In an ideal world, a credit score would tell you nothing about a person except, well, their history of handling credit. Increasingly though companies and other entities are trying to use credit scores as proxies for indicators about a person’s general success at life.
Because of the American Dream, we tend to think of people who get ahead as hard working and morally sound. Likewise, the American Dream implies that people who do not make it to the middle-class did not work hard enough.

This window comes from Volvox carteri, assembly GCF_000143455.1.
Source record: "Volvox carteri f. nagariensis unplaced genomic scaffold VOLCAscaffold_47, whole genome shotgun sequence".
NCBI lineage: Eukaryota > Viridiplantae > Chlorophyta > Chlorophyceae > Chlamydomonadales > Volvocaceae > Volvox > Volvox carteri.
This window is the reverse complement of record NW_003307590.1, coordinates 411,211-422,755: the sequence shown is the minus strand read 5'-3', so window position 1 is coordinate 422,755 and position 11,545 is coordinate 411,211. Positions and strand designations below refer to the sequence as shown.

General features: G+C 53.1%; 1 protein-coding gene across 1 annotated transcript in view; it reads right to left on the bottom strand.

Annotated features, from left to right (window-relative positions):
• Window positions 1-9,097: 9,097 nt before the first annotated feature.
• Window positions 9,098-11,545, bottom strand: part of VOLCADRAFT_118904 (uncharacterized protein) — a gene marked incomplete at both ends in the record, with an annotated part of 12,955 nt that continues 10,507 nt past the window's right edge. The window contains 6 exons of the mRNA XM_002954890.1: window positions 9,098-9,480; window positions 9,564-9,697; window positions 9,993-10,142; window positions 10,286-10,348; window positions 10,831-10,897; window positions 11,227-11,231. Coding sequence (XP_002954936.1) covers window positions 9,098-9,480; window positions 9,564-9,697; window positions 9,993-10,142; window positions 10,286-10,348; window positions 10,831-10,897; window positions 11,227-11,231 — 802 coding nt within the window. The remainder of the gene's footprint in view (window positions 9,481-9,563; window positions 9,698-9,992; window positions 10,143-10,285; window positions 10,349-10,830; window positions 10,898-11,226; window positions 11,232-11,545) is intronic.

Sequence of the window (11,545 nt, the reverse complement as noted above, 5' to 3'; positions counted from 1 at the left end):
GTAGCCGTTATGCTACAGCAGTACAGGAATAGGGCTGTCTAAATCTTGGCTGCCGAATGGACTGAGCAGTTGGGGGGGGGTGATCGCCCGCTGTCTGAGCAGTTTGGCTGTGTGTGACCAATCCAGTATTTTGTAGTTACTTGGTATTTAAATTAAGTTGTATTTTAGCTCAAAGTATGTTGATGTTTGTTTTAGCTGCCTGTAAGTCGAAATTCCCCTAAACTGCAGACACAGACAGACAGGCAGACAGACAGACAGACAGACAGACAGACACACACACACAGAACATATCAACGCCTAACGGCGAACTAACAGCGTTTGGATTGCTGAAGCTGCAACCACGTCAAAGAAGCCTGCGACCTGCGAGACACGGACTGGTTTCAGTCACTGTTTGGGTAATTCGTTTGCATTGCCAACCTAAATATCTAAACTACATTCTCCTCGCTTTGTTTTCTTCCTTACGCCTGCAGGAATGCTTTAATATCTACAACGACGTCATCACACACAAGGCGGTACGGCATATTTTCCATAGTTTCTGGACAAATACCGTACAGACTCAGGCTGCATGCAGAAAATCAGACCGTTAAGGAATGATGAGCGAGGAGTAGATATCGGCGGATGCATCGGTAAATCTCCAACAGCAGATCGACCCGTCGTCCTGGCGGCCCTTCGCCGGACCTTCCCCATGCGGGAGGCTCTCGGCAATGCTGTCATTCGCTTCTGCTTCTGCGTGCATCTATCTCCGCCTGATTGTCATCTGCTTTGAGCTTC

“Can we talk about insurance again?” Ben asked while the toddler napped and I tried to soothe my frazzled nerves with newsprint. From the depths of the Real Estate section, I made the universally understood groaning noise of despair.
Talking to the Person is almost always better than Talking about the Person, especially when the Person’s behavior is the problem.
Generally speaking, roommates expect to keep their money separate, since they know the arrangement is temporary. Romance, though, works like peanut butter, slathering everything — especially money — in a sticky layer of complexity that is hard to remove.